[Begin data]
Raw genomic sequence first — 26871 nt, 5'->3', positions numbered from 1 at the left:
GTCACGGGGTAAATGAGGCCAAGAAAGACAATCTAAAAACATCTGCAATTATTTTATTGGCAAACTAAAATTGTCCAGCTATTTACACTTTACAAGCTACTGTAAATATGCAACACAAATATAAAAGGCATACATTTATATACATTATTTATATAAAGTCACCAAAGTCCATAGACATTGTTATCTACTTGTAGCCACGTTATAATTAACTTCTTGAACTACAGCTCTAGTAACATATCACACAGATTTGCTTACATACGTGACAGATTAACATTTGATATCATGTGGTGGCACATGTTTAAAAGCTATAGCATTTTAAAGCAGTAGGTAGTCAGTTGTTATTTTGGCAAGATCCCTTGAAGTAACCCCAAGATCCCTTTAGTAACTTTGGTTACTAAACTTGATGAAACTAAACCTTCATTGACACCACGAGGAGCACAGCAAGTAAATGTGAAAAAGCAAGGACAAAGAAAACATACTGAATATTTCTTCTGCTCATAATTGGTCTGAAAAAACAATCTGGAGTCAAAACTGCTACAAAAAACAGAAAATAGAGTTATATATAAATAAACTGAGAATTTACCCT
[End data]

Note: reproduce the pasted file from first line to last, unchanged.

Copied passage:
Raw genomic sequence first — 26871 nt, 5'->3', positions numbered from 1 at the left:
GTCACGGGGTAAATGAGGCCAAGAAAGACAATCTAAAAACATCTGCAATTATTTTATTGGCAAACTAAAATTGTCCAGCTATTTACACTTTACAAGCTACTGTAAATATGCAACACAAATATAAAAGGCATACATTTATATACATTATTTATATAAAGTCACCAAAGTCCATAGACATTGTTATCTACTTGTAGCCACGTTATAATTAACTTCTTGAACTACAGCTCTAGTAACATATCACACAGATTTGCTTACATACGTGACAGATTAACATTTGATATCATGTGGTGGCACATGTTTAAAAGCTATAGCATTTTAAAGCAGTAGGTAGTCAGTTGTTATTTTGGCAAGATCCCTTGAAGTAACCCCAAGATCCCTTTAGTAACTTTGGTTACTAAACTTGATGAAACTAAACCTTCATTGACACCACGAGGAGCACAGCAAGTAAATGTGAAAAAGCAAGGACAAAGAAAACATACTGAATATTTCTTCTGCTCATAATTGGTCTGAAAAAACAATCTGGAGTCAAAACTGCTACAAAAAACAGAAAATAGAGTTATATATAAATAAACTGAGAATTTACCCT